Posts Tagged ‘Dion Waiters’

LeBron James – Point Guard

December 6, 2014

Before this latest string of wins, there were a lot of opinions being thrown around about the state of the new Super Cavs.

On defense the consensus opinion seemed to be that Kevin Love should morph into a shot blocking defensive anchor, I’m guessing via some sort of exposure to radioactive materials, or maybe there’s a gene therapy he could get in Germany. Let’s ask Kobe Bryant for advice here. Alternatively, everyone not named LeBron James or Shawn Marion needed to learn to pay more attention at the defensive end. And frankly, James had been pretty lazy on defense for his normal standards too.

On offense, folks seemed to expect Kyrie Irving to take personality altering drugs until he saw the floor like Chris Paul and became as pass-happy as Rajon Rondo. People also wanted to see Love in the post more, which is a great idea as a first option in half-court sets, except that if Love is catching the ball in the post, LeBron isn’t. Everyone remembers that LeBron shot over 60% from two-point range since he moved into the post as a power forward for the Heat, right? You might want to exploit that particular little piece of amazing. Also LeBron in the post is a dramatically better passer to open shooters than Love.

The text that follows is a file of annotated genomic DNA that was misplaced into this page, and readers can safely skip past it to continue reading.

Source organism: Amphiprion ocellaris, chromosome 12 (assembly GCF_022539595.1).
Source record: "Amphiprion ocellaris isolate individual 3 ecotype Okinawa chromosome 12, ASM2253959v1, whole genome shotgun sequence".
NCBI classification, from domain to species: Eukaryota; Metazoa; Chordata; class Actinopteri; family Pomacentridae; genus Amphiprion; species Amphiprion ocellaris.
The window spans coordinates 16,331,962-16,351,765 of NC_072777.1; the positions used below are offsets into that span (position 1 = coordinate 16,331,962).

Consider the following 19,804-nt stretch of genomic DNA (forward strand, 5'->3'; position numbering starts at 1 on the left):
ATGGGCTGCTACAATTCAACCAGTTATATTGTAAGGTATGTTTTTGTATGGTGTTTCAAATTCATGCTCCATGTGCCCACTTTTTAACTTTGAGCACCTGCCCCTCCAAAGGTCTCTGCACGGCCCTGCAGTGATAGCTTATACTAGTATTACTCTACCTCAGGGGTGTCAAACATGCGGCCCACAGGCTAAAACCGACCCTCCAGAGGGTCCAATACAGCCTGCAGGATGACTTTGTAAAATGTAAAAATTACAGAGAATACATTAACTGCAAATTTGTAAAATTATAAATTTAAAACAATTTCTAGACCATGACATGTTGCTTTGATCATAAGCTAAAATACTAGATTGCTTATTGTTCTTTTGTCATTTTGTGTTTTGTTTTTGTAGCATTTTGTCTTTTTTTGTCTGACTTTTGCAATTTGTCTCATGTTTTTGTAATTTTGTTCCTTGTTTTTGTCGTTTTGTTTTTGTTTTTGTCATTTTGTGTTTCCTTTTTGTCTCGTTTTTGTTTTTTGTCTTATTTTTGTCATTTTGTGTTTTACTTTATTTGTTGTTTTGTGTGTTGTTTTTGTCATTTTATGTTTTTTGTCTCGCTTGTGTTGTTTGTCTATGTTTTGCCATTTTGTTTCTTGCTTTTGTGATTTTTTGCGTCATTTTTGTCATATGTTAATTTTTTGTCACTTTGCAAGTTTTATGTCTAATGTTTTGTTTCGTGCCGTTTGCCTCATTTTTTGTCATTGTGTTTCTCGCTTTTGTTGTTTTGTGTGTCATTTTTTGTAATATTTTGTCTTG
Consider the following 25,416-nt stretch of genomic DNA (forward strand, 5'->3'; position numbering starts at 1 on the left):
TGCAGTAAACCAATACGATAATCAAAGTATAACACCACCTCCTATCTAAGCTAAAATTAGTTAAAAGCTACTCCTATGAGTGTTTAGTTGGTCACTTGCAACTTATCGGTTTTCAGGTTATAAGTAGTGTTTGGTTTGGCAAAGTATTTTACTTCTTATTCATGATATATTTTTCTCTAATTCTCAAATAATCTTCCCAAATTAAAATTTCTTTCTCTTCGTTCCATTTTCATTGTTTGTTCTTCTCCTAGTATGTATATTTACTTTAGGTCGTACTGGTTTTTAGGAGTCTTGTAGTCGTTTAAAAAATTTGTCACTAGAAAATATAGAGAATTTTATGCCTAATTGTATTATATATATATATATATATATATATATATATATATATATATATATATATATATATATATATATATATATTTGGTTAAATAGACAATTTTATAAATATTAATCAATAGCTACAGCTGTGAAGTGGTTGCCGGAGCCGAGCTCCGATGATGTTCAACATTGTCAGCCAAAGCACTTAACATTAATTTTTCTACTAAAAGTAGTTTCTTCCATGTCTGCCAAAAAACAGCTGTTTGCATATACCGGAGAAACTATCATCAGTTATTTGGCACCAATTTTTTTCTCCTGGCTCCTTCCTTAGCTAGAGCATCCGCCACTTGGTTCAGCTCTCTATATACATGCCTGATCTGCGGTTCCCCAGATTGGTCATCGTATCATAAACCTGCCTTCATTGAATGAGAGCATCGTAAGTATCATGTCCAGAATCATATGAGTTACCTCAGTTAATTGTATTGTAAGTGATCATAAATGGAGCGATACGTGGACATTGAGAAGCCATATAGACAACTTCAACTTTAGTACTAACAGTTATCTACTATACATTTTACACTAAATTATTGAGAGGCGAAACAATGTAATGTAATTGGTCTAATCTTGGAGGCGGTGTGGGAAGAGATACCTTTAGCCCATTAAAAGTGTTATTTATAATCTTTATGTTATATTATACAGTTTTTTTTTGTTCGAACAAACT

BUT, LeBron is also vastly more versatile than Kevin, so they may just have to sacrifice that piece of James’s game. This is the trouble with combining a group of super-scorers. They can’t all have the ball in their favorite places at the same time, so the threat of everybody playing sub-optimal ball, or at least putting up sub-optimal stats, is real.

The concerns are a bit premature, but they are legitimate. The Cavs are currently the 5th best offense in the league (same as the Heat last year). They are the 15th defense in the league (4 spots worse than Miami last year). Their margin of victory is only 3.8 points at the moment. It’s always good to have that number be a positive, but historically championship contenders have an MOV of about twice that number. There’s still lots of time.

The competing voice in the Cavs debate always maintained that it was just a matter of time. Talent wins out in the NBA, and these guys were bound to figure it out, or LeBron would just give into the impulse to take over and simply carry them into relevancy on his own. What no one seemed to anticipate, and what has clearly taken place is that James has assumed a new position this year.

The official Cleveland starting line-up looks like this:

PG – Kyrie Irving
SG – Shawn Marion
SF – LeBron James
PF – Kevin Love
C – Anderson Varejao

In actual execution that line-up amounts to this:

PG – LeBron James
SG – Kyrie Irving
SF – Shawn Marion
PF – Kevin Love
C – Anderson Varejao

First, let’s clarify the basic difference between a guard and a forward in traditional position assignment. Guards are ball-handlers. Forwards work for points off the ball and generally play closer to the basket unless they are playing a “stretch” role as a jump shooter. Shawn Marion is no guard. He is a classic tweener or swing forward capable of rebounding with bigs and running with quick wings. He can defend big guards, but he cannot serve that role on offense. LeBron on the other hand has the ball-handling skills of an And-1 champion. The idea that Marion is the starting two guard and James is the starting small forward is as ridiculous as the old days when skinny, three point shooterRobert Horry started at center next to post-scoring, shot-blocking, rebounding machine, Tim Duncan. It’s non-sense.